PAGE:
Article Date: 10/01/2012

Will the New CaliforniaFIRST Program Spur Significant Commercial PACE Activity?

By Steve Rizer


California has launched what is believed to be the largest property assessed clean energy (PACE) program in the United States, but how successful will CaliforniaFIRST be in fostering commercial energy and water improvements both within the state and, perhaps eventually, nationwide?


On Sept. 18, 14 California counties and 126 cities in the state launched CaliforniaFIRST, allowing commercial property owners to use municipal bonds to finance energy-efficiency, water-efficiency, and renewable-energy upgrades, which owners repay through a special assessment on their annual property tax bills. Through a public-private partnership, private capital will be used to supply upfront funding for the work so as not to strain the budgets of local governments.


CaliforniaFIRST is a program of the California Statewide Communities Development Authority (CSCDA), which was created in 1988 to provide California’s local governments with a tool for the financing of community-based public-benefit projects. Sponsored by the California State Association of Counties and the League of California Cities, CSCDA has more than 500 California cities, counties, and special districts as members. CaliforniaFIRST is administered by Oakland, Calif.-based Renewable Funding, which is considered the industry leader in PACE administration. Renewable Funding launched the nation’s first PACE program in Berkeley in 2008. The firm advises the U.S. Department of Energy (DOE) on commercial PACE financing and operates commercial PACE programs for local governments in such places as San Francisco to Melbourne, Australia.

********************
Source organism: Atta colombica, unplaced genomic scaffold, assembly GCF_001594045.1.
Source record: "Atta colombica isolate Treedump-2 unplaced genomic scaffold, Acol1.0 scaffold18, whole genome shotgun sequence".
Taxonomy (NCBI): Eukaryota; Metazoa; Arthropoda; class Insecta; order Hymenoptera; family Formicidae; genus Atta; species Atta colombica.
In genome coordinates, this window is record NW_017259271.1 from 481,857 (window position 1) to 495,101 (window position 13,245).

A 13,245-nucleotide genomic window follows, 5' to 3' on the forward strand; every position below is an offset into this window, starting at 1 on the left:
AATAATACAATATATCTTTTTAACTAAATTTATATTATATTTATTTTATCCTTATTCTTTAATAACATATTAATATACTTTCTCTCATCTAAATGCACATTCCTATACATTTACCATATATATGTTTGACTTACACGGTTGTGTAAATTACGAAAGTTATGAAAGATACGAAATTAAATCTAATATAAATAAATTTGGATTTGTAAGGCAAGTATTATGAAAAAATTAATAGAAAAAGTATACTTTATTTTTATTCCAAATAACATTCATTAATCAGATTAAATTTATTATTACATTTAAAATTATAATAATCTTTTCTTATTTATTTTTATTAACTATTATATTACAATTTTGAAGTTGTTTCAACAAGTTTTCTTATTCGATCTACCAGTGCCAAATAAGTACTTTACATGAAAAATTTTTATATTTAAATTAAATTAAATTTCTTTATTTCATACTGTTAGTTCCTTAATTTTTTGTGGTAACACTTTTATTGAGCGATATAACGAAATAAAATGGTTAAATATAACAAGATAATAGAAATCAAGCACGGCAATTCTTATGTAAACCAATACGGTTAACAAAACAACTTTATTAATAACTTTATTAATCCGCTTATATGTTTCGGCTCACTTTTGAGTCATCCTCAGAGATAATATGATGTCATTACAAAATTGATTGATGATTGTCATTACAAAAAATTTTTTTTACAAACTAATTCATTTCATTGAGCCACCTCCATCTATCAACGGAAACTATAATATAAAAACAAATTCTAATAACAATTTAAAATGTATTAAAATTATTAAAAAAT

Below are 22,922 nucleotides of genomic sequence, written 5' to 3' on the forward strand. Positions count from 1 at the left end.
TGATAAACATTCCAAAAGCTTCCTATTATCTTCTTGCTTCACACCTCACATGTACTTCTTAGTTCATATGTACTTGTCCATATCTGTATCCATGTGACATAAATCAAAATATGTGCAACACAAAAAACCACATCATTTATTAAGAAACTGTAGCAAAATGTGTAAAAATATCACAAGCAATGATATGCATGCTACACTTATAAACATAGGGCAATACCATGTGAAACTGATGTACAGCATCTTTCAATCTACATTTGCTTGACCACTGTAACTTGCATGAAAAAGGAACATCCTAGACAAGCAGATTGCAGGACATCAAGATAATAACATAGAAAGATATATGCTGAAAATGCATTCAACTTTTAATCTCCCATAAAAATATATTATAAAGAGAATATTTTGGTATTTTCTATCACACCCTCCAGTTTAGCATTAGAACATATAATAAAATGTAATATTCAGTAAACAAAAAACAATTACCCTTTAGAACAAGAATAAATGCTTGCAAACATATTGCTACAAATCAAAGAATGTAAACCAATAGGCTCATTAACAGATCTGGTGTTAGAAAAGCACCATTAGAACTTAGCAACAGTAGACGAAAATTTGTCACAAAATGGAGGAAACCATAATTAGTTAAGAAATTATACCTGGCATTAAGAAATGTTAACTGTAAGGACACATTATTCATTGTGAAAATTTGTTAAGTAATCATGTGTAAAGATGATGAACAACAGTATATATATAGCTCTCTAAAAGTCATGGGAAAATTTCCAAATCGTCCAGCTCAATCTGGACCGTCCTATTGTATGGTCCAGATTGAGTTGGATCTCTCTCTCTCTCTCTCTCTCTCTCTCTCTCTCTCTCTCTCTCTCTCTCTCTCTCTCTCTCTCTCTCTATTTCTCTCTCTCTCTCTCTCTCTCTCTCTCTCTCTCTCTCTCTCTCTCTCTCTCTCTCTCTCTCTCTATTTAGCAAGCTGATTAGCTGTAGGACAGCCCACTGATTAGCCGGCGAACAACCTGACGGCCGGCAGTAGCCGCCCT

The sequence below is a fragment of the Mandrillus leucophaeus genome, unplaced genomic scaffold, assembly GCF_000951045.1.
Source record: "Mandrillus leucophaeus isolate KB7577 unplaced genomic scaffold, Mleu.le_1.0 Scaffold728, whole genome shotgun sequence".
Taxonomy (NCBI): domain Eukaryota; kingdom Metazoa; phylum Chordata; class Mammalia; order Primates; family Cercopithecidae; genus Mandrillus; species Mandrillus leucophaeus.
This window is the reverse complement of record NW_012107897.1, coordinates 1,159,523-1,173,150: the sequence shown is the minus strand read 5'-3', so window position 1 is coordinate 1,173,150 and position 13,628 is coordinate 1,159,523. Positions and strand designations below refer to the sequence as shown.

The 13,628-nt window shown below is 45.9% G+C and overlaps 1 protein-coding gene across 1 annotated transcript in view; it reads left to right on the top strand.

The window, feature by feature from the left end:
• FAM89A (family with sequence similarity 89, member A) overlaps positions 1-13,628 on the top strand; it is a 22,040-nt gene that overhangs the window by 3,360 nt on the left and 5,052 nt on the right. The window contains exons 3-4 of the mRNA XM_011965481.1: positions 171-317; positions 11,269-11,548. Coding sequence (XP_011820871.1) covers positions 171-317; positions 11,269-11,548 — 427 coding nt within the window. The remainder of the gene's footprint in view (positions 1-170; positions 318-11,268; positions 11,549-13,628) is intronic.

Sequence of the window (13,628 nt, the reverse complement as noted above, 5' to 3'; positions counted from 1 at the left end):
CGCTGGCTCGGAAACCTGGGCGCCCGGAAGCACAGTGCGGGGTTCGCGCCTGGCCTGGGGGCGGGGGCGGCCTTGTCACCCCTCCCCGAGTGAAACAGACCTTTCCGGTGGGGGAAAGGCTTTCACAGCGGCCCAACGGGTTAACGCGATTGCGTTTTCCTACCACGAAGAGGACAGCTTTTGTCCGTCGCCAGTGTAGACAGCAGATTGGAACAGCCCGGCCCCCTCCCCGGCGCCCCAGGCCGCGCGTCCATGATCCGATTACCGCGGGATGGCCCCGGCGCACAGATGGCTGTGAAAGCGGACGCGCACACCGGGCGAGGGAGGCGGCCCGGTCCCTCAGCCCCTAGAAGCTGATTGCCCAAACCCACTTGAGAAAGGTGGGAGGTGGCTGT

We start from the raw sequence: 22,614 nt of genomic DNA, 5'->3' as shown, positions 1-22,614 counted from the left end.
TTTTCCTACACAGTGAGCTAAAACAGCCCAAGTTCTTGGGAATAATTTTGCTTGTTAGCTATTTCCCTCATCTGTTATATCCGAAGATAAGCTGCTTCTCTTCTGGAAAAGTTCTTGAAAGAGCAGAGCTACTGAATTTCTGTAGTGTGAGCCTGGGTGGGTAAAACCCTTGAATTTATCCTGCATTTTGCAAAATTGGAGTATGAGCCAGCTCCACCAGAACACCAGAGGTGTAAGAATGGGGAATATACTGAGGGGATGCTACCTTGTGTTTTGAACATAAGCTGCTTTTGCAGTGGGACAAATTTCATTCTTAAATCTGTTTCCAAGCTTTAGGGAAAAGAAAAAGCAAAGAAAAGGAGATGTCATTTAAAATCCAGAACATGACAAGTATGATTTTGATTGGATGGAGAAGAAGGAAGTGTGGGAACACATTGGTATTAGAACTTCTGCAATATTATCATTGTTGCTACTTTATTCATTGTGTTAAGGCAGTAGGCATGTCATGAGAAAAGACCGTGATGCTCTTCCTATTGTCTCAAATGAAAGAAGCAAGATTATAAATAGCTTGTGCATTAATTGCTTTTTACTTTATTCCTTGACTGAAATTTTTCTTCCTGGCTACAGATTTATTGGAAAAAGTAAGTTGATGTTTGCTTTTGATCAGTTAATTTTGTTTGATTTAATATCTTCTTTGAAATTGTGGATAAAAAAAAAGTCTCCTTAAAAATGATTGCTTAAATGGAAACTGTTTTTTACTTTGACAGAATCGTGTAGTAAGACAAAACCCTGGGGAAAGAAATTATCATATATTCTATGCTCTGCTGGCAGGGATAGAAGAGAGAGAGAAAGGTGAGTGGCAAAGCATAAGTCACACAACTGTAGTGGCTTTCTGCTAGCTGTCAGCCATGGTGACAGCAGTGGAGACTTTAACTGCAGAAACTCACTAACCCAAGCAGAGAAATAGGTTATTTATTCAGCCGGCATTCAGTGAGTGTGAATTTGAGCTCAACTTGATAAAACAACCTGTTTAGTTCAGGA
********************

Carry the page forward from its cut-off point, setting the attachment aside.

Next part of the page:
CSCDA believes there is “a huge potential for energy and cost savings in the commercial building market.” In making this argument, CSCDA cited a DOE conclusion that if all U.S. businesses and institutions conducted cost-effective upgrades, they could reduce their average energy use by 25 percent. DOE researchers determined that the cost of this work would total more than $100 billion, which would be offset through lower energy bills.


However, at an address before the National Association of State Energy Officials’ Financing Task Force earlier this year, Lawrence Berkeley National Laboratory’s Mark Zimring offered the following sobering update on commercial PACE activity nationwide: “PACE is still in [its] early stages, and there are only 10 programs currently operating and very few projects actually financed…. Project sizes have ranged from $5,000 to $12 million. In general, it’s taken many programs a long time to launch.”


Zimring additionally listed the following challenges associated with PACE: 


  • Long program development cycle and high startup costs. There is a need for significant deal flow (a lot of applications or projects ready) to make the economics of program setup work.
  • Mortgage holder consent/acknowledgement requirement. Because PACE obligations hold a senior position and in the case of default the mortgage holders may not be made whole, mortgage holders are reluctant to give consent. Getting consent from the mortgage holder has been a big challenge for many. In cases where the building owner has a good relationship with the mortgage holder (e.g. a bank), they have been able to get consent more quickly.
  • The U.S. Office of the Comptroller of the Currency in July 2010 issued a statement about the concern over commercial PACE, which creates some regulatory uncertainty and is making some lenders hesitant. The statement can be accessed at the following webpage:



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